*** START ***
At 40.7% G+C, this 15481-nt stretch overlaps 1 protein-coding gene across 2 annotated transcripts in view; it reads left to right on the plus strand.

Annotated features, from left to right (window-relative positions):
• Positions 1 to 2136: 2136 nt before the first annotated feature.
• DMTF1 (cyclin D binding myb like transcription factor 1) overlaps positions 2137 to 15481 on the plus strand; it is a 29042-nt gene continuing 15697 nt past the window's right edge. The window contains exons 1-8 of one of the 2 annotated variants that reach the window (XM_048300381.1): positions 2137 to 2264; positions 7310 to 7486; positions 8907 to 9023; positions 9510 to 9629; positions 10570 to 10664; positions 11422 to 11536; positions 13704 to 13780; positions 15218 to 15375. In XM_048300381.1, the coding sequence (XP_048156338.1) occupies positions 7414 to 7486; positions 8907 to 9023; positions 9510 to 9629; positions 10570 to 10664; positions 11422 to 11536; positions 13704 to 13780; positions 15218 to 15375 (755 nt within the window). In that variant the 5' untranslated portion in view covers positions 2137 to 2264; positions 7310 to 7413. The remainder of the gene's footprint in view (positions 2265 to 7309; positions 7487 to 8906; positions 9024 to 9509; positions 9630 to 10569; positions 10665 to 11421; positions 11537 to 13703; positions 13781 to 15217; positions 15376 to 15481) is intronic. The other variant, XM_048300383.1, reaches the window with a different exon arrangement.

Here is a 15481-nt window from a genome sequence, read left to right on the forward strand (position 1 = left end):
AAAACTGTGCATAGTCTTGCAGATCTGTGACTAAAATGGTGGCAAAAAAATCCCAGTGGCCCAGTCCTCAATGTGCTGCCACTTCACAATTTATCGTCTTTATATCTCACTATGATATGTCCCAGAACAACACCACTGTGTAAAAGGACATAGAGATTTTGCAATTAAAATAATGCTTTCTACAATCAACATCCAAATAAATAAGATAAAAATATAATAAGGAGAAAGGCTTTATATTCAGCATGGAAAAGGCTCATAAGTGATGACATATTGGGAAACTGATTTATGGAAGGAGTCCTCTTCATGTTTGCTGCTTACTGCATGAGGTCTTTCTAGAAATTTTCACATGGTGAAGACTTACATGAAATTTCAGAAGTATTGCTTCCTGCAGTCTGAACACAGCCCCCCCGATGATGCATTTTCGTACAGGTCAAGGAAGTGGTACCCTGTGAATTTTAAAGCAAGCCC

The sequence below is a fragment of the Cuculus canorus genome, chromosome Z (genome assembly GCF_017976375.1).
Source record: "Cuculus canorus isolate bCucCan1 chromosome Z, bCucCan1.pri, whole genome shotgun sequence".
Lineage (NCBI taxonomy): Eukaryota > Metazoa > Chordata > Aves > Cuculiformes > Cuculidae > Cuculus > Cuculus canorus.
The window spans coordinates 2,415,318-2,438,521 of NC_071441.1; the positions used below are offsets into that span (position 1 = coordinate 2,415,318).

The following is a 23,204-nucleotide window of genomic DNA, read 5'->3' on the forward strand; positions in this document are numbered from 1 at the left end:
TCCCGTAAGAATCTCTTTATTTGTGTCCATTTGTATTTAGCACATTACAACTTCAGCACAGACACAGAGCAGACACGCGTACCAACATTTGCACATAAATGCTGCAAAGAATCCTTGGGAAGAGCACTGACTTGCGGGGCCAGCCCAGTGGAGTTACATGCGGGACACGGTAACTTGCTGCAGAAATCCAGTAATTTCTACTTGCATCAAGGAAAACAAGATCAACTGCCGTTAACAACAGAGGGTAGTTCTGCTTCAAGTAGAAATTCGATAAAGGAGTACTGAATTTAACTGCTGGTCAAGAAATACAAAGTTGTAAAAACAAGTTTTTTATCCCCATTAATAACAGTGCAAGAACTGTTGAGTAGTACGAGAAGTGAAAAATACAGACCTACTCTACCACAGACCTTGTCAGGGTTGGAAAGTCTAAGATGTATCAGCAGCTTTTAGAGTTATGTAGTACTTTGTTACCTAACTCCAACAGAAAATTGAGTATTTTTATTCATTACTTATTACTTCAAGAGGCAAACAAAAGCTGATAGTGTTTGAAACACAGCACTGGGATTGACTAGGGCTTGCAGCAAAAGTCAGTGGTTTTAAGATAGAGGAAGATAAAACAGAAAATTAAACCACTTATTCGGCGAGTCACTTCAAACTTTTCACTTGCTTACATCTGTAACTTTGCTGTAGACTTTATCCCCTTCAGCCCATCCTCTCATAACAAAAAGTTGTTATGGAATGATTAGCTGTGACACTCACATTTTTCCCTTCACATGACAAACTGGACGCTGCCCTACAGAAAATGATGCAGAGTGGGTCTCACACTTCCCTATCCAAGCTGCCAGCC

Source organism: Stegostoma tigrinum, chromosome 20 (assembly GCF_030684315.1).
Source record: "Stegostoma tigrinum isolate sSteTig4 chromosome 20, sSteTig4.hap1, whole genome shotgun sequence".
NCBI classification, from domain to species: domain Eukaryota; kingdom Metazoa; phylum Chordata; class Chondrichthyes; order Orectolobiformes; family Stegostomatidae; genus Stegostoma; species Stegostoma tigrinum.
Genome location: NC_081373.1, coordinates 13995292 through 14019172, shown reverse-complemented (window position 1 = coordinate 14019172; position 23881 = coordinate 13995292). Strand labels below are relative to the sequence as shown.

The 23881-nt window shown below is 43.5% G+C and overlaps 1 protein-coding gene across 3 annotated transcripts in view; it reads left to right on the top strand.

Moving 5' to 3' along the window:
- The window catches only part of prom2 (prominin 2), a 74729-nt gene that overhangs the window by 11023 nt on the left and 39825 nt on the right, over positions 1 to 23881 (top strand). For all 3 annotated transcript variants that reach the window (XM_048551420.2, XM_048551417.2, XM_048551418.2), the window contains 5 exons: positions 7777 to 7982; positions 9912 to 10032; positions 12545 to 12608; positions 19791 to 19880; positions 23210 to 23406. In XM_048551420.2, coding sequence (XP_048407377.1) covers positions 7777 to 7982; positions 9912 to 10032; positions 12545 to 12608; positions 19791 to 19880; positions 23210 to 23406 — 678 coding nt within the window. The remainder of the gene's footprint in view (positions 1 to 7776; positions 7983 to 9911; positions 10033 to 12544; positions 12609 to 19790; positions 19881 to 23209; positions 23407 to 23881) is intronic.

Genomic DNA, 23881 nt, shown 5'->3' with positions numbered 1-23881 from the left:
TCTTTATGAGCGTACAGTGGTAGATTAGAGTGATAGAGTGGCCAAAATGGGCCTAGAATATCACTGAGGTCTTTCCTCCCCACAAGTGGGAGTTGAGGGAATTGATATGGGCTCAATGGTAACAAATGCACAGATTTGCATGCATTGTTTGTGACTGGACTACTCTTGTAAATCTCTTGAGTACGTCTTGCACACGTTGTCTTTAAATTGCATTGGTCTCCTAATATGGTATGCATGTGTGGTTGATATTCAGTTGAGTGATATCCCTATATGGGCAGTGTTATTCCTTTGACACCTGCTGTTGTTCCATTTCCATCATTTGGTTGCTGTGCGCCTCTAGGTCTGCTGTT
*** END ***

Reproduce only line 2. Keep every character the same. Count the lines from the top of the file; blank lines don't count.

Annotated features, from left to right (window-relative positions):